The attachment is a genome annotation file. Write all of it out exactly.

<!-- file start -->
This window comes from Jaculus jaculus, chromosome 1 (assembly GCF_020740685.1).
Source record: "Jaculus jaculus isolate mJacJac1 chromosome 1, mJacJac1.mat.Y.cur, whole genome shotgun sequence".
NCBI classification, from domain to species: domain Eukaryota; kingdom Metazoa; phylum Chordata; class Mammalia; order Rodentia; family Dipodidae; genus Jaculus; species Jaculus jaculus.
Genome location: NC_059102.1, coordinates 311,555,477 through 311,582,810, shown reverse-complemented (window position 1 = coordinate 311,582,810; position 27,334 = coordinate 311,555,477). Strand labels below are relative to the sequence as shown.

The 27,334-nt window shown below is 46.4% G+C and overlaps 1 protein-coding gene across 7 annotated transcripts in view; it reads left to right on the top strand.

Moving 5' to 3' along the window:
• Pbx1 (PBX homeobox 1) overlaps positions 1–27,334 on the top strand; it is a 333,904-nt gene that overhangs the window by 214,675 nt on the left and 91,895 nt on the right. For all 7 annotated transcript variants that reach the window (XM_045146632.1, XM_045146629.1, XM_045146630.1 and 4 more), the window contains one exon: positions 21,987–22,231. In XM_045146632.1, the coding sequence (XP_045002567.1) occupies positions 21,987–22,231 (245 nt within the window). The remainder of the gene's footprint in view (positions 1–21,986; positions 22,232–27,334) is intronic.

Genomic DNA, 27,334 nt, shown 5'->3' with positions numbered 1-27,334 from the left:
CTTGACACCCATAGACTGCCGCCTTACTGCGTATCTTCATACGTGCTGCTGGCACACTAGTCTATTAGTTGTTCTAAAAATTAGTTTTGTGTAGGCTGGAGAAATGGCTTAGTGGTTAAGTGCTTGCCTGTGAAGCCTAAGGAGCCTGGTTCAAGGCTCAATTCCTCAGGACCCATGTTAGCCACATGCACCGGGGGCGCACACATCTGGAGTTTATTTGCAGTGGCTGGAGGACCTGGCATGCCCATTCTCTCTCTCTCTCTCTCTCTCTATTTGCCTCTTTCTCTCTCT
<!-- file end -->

This window comes from Jaculus jaculus, chromosome 1 (assembly GCF_020740685.1).
Source record: "Jaculus jaculus isolate mJacJac1 chromosome 1, mJacJac1.mat.Y.cur, whole genome shotgun sequence".
NCBI classification, from domain to species: domain Eukaryota; kingdom Metazoa; phylum Chordata; class Mammalia; order Rodentia; family Dipodidae; genus Jaculus; species Jaculus jaculus.
Genome location: NC_059102.1, coordinates 311,555,477 through 311,582,810, shown reverse-complemented (window position 1 = coordinate 311,582,810; position 27,334 = coordinate 311,555,477). Strand labels below are relative to the sequence as shown.

The 27,334-nt window shown below is 46.4% G+C and overlaps 1 protein-coding gene across 7 annotated transcripts in view; it reads left to right on the top strand.

Moving 5' to 3' along the window:
• Pbx1 (PBX homeobox 1) overlaps positions 1–27,334 on the top strand; it is a 333,904-nt gene that overhangs the window by 214,675 nt on the left and 91,895 nt on the right. For all 7 annotated transcript variants that reach the window (XM_045146632.1, XM_045146629.1, XM_045146630.1 and 4 more), the window contains one exon: positions 21,987–22,231. In XM_045146632.1, the coding sequence (XP_045002567.1) occupies positions 21,987–22,231 (245 nt within the window). The remainder of the gene's footprint in view (positions 1–21,986; positions 22,232–27,334) is intronic.

Genomic DNA, 27,334 nt, shown 5'->3' with positions numbered 1-27,334 from the left:
CTTGACACCCATAGACTGCCGCCTTACTGCGTATCTTCATACGTGCTGCTGGCACACTAGTCTATTAGTTGTTCTAAAAATTAGTTTTGTGTAGGCTGGAGAAATGGCTTAGTGGTTAAGTGCTTGCCTGTGAAGCCTAAGGAGCCTGGTTCAAGGCTCAATTCCTCAGGACCCATGTTAGCCACATGCACCGGGGGCGCACACATCTGGAGTTTATTTGCAGTGGCTGGAGGACCTGGCATGCCCATTCTCTCTCTCTCTCTCTCTCTCTATTTGCCTCTTTCTCTCTCT